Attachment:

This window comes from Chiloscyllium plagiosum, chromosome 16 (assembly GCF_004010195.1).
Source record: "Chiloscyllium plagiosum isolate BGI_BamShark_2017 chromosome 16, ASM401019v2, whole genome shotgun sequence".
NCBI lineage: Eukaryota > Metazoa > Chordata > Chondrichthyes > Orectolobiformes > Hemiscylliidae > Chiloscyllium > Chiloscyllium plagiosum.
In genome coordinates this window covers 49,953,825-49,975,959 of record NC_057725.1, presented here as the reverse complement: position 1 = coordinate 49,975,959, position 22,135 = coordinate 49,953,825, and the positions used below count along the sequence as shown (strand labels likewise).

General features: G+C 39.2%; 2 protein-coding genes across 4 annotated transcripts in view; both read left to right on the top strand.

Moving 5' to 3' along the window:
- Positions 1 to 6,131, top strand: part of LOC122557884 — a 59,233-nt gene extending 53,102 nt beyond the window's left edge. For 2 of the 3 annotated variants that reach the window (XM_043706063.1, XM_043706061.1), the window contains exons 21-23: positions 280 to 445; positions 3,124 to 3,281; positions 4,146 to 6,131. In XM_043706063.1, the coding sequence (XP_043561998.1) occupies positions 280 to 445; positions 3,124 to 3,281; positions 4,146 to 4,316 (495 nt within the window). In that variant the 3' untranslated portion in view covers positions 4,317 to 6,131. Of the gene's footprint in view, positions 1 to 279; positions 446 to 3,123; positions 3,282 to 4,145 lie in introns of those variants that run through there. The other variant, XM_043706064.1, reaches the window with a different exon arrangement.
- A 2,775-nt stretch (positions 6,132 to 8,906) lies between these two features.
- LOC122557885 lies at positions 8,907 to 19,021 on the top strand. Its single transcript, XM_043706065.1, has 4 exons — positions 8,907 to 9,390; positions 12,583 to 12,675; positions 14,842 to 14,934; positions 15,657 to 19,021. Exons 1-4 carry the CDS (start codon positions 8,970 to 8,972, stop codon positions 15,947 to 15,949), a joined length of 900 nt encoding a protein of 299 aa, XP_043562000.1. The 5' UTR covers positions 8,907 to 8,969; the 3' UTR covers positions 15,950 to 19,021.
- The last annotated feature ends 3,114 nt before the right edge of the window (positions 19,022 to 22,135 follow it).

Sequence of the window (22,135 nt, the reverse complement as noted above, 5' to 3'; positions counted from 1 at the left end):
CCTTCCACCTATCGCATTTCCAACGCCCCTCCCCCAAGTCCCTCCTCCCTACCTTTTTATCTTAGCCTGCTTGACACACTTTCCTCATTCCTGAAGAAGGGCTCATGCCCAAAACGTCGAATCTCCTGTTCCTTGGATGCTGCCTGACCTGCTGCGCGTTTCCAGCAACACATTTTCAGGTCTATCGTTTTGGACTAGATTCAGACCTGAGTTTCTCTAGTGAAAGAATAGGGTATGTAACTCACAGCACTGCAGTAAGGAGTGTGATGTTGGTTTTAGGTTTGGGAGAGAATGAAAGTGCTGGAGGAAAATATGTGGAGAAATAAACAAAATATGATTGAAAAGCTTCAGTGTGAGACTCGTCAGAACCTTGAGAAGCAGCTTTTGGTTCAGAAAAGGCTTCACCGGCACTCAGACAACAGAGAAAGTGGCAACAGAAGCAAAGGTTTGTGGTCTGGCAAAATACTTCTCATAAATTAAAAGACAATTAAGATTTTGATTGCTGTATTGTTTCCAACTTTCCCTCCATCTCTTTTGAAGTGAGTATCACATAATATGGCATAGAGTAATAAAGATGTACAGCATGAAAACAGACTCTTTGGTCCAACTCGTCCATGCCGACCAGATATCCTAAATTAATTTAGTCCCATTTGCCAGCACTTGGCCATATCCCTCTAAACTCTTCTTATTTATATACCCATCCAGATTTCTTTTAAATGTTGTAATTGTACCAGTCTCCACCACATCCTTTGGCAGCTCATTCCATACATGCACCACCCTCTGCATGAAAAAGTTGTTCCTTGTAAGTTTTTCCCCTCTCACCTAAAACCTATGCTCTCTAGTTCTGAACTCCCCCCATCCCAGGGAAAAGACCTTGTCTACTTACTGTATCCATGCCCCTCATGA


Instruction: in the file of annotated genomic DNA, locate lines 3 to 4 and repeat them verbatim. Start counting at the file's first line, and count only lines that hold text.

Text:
NCBI lineage: Eukaryota > Metazoa > Chordata > Chondrichthyes > Orectolobiformes > Hemiscylliidae > Chiloscyllium > Chiloscyllium plagiosum.
In genome coordinates this window covers 49,953,825-49,975,959 of record NC_057725.1, presented here as the reverse complement: position 1 = coordinate 49,975,959, position 22,135 = coordinate 49,953,825, and the positions used below count along the sequence as shown (strand labels likewise).